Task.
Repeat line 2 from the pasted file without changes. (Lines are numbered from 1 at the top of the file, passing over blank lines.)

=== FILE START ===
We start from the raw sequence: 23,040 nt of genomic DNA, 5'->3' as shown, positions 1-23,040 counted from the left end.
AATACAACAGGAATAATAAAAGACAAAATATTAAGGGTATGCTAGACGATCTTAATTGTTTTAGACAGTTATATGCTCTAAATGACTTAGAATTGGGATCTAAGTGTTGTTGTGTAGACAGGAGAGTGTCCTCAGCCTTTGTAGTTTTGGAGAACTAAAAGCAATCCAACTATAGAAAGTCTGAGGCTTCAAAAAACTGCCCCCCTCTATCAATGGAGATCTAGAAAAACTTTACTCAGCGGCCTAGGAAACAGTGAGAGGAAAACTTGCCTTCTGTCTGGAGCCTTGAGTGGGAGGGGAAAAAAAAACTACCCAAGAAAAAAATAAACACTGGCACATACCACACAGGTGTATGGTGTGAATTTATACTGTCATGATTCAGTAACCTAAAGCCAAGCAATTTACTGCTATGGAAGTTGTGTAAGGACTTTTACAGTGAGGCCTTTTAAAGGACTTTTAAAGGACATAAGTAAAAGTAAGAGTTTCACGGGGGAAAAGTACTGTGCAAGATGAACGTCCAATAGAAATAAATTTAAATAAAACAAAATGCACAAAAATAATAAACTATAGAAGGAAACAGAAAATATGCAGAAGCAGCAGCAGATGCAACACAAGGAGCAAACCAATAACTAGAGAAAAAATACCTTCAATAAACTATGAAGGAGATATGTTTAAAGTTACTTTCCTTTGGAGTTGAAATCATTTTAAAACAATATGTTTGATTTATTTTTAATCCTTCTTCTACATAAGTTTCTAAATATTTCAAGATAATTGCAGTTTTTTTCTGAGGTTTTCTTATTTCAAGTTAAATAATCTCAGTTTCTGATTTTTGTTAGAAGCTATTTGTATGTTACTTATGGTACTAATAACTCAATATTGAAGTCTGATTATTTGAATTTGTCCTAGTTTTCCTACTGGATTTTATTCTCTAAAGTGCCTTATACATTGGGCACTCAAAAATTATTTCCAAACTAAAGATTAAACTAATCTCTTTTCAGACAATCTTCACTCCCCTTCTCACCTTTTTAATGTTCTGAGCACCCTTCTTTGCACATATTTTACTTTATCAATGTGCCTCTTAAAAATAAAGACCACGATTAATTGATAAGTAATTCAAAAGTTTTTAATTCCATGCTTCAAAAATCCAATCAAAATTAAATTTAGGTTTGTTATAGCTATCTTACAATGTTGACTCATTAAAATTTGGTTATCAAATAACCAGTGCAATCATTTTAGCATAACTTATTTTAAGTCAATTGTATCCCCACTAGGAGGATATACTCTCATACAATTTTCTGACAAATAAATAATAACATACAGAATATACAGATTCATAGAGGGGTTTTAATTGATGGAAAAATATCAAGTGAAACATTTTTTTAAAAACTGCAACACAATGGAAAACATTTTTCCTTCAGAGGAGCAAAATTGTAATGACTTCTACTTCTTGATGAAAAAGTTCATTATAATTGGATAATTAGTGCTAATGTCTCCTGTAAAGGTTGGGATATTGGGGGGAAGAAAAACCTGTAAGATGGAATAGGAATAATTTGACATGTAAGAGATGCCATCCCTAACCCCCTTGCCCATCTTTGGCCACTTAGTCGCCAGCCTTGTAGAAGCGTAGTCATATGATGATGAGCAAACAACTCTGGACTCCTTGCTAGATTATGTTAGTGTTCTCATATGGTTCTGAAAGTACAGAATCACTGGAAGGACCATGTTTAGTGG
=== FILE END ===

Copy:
AATACAACAGGAATAATAAAAGACAAAATATTAAGGGTATGCTAGACGATCTTAATTGTTTTAGACAGTTATATGCTCTAAATGACTTAGAATTGGGATCTAAGTGTTGTTGTGTAGACAGGAGAGTGTCCTCAGCCTTTGTAGTTTTGGAGAACTAAAAGCAATCCAACTATAGAAAGTCTGAGGCTTCAAAAAACTGCCCCCCTCTATCAATGGAGATCTAGAAAAACTTTACTCAGCGGCCTAGGAAACAGTGAGAGGAAAACTTGCCTTCTGTCTGGAGCCTTGAGTGGGAGGGGAAAAAAAAACTACCCAAGAAAAAAATAAACACTGGCACATACCACACAGGTGTATGGTGTGAATTTATACTGTCATGATTCAGTAACCTAAAGCCAAGCAATTTACTGCTATGGAAGTTGTGTAAGGACTTTTACAGTGAGGCCTTTTAAAGGACTTTTAAAGGACATAAGTAAAAGTAAGAGTTTCACGGGGGAAAAGTACTGTGCAAGATGAACGTCCAATAGAAATAAATTTAAATAAAACAAAATGCACAAAAATAATAAACTATAGAAGGAAACAGAAAATATGCAGAAGCAGCAGCAGATGCAACACAAGGAGCAAACCAATAACTAGAGAAAAAATACCTTCAATAAACTATGAAGGAGATATGTTTAAAGTTACTTTCCTTTGGAGTTGAAATCATTTTAAAACAATATGTTTGATTTATTTTTAATCCTTCTTCTACATAAGTTTCTAAATATTTCAAGATAATTGCAGTTTTTTTCTGAGGTTTTCTTATTTCAAGTTAAATAATCTCAGTTTCTGATTTTTGTTAGAAGCTATTTGTATGTTACTTATGGTACTAATAACTCAATATTGAAGTCTGATTATTTGAATTTGTCCTAGTTTTCCTACTGGATTTTATTCTCTAAAGTGCCTTATACATTGGGCACTCAAAAATTATTTCCAAACTAAAGATTAAACTAATCTCTTTTCAGACAATCTTCACTCCCCTTCTCACCTTTTTAATGTTCTGAGCACCCTTCTTTGCACATATTTTACTTTATCAATGTGCCTCTTAAAAATAAAGACCACGATTAATTGATAAGTAATTCAAAAGTTTTTAATTCCATGCTTCAAAAATCCAATCAAAATTAAATTTAGGTTTGTTATAGCTATCTTACAATGTTGACTCATTAAAATTTGGTTATCAAATAACCAGTGCAATCATTTTAGCATAACTTATTTTAAGTCAATTGTATCCCCACTAGGAGGATATACTCTCATACAATTTTCTGACAAATAAATAATAACATACAGAATATACAGATTCATAGAGGGGTTTTAATTGATGGAAAAATATCAAGTGAAACATTTTTTTAAAAACTGCAACACAATGGAAAACATTTTTCCTTCAGAGGAGCAAAATTGTAATGACTTCTACTTCTTGATGAAAAAGTTCATTATAATTGGATAATTAGTGCTAATGTCTCCTGTAAAGGTTGGGATATTGGGGGGAAGAAAAACCTGTAAGATGGAATAGGAATAATTTGACATGTAAGAGATGCCATCCCTAACCCCCTTGCCCATCTTTGGCCACTTAGTCGCCAGCCTTGTAGAAGCGTAGTCATATGATGATGAGCAAACAACTCTGGACTCCTTGCTAGATTATGTTAGTGTTCTCATATGGTTCTGAAAGTACAGAATCACTGGAAGGACCATGTTTAGTGG